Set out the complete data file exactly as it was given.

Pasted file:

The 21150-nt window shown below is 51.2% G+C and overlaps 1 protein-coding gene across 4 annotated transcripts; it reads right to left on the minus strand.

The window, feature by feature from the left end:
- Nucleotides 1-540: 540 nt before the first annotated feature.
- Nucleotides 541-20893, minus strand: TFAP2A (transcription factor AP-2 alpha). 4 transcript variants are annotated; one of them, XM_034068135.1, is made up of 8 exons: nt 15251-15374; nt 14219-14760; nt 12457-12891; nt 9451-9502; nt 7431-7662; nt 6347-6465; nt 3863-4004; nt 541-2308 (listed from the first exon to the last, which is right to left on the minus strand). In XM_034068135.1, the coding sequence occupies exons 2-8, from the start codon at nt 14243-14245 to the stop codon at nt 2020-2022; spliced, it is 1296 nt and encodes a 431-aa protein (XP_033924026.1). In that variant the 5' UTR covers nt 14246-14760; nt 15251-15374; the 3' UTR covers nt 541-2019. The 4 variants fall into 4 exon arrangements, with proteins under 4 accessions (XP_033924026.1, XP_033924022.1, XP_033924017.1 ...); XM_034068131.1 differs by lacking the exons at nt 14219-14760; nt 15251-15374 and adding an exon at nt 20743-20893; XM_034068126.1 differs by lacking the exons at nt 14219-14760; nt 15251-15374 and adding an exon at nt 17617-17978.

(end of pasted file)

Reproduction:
The 21150-nt window shown below is 51.2% G+C and overlaps 1 protein-coding gene across 4 annotated transcripts; it reads right to left on the minus strand.

The window, feature by feature from the left end:
- Nucleotides 1-540: 540 nt before the first annotated feature.
- Nucleotides 541-20893, minus strand: TFAP2A (transcription factor AP-2 alpha). 4 transcript variants are annotated; one of them, XM_034068135.1, is made up of 8 exons: nt 15251-15374; nt 14219-14760; nt 12457-12891; nt 9451-9502; nt 7431-7662; nt 6347-6465; nt 3863-4004; nt 541-2308 (listed from the first exon to the last, which is right to left on the minus strand). In XM_034068135.1, the coding sequence occupies exons 2-8, from the start codon at nt 14243-14245 to the stop codon at nt 2020-2022; spliced, it is 1296 nt and encodes a 431-aa protein (XP_033924026.1). In that variant the 5' UTR covers nt 14246-14760; nt 15251-15374; the 3' UTR covers nt 541-2019. The 4 variants fall into 4 exon arrangements, with proteins under 4 accessions (XP_033924026.1, XP_033924022.1, XP_033924017.1 ...); XM_034068131.1 differs by lacking the exons at nt 14219-14760; nt 15251-15374 and adding an exon at nt 20743-20893; XM_034068126.1 differs by lacking the exons at nt 14219-14760; nt 15251-15374 and adding an exon at nt 17617-17978.